Fairness Opinions: How to Avoid Conflicts of Interest When Seeking a Provider

By: Chad Rucker

Fairness opinions have become a standard tool used in merger and acquisition transactions since Smith V. Van Gorkom 488 A.2d 858 (Del. 1985). In Van Gorkom, the Court was highly critical of TransUnion Chairman and CEO’s acceptance of a merger offer without consulting outside financial advisors. The Court found that TransUnion’s directors were grossly negligent because they quickly approved the merger without an in-depth inquiry or expert advice. After Van Gorkom, the fiduciary duty of care required that boards be fully informed, and one of the ways that they could provide evidence of this is a fairness opinion.

Fairness opinions potentially provide substantial benefits if the opinion process is performed correctly. In this article, we focus on strategies for dealing with conflicts that may exist when a fairness opinion provider also receives an M&A success fee. In a typical M&A assignment, the board of directors hires an investment bank to provide advisory services, and the investment bank is also paid a success fee upon the consummation of the transaction. Often, that investment bank will also provide the board with a fairness opinion for a fixed fee. Many potential conflicts exist in such an arrangement, two of which we will discuss:

1. The M&A Advisor receives substantially more money from the success fee than the fairness opinion fee and is incented to find the transaction fair.

In a typical M&A advisory assignment, the investment advisor will often receive a success fee, which is many times greater than it will receive on the fairness opinion. It is not uncommon for an advisor to be paid a $15 million success fee and only a $1 million fee for the fairness opinion. In this arrangement, if the transaction is found to be fair and it successfully closes the advisor would earn $16 million in total fees. If the transaction does not close, the advisor would only receive the $1 million fee.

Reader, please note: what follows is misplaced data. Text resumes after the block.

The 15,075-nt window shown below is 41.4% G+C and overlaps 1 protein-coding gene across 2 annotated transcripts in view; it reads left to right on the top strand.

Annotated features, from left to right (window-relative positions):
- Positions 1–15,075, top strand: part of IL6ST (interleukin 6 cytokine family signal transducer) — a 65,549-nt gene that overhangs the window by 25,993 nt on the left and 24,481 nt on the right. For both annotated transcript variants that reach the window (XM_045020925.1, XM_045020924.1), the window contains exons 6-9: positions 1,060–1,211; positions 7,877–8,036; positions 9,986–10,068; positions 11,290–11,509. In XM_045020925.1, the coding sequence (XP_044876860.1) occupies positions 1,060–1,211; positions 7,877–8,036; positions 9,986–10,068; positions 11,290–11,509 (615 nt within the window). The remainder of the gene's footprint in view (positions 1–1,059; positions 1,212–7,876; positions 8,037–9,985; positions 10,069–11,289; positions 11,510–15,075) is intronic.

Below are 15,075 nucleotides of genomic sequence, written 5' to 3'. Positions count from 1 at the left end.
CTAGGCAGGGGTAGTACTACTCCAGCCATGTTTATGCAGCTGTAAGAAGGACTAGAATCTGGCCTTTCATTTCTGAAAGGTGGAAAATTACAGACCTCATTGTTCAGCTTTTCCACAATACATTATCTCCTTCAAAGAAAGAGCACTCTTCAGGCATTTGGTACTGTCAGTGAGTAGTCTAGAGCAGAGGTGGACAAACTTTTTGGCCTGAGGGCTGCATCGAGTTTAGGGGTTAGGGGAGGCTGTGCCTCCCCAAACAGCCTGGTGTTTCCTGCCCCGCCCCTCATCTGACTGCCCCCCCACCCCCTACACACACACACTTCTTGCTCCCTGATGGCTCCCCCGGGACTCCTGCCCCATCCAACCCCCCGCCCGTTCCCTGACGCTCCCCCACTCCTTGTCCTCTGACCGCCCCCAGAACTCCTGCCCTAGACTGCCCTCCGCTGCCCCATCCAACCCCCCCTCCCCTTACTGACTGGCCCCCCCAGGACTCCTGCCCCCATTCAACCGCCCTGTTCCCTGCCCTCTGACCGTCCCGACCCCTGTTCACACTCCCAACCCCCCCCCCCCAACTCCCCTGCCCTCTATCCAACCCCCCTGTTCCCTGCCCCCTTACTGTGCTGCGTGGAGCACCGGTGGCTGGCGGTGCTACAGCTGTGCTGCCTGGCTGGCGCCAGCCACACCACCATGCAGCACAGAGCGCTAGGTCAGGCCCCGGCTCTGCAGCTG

There is a definite economic incentive for the advisor to make sure the transaction closes, even if it is not in the client’s or the shareholders’ best interest. In fact, in VRC’s experience with M&A transaction valuations, we have come across numerous situations where the success fee has clouded an M&A advisor’s advice. Too often the advisor’s motivation to earn their fee overrides their fiduciary duties to the corporation and its shareholders.

The conflict here is apparent, and boards must be vigilant when such conflicts exist.

2. The M&A advisor and management team have likely been intimately involved in originating the M&A transaction over some years; the M&A advisor may be too vested in successfully closing the transaction to be unbiased.

The M&A process takes a long time. Before acting upon an actual acquisition target, the M&A advisor and management team have often spent years looking at and bidding on potential targets. In VRC’s experience, once there is a probability that a potential target may be in play, all energy focuses single-mindedly on successfully closing the transaction. Crowd behavior takes over, and there is very little room for dissent. Once the M&A train has left the station, it is a challenge to stop it.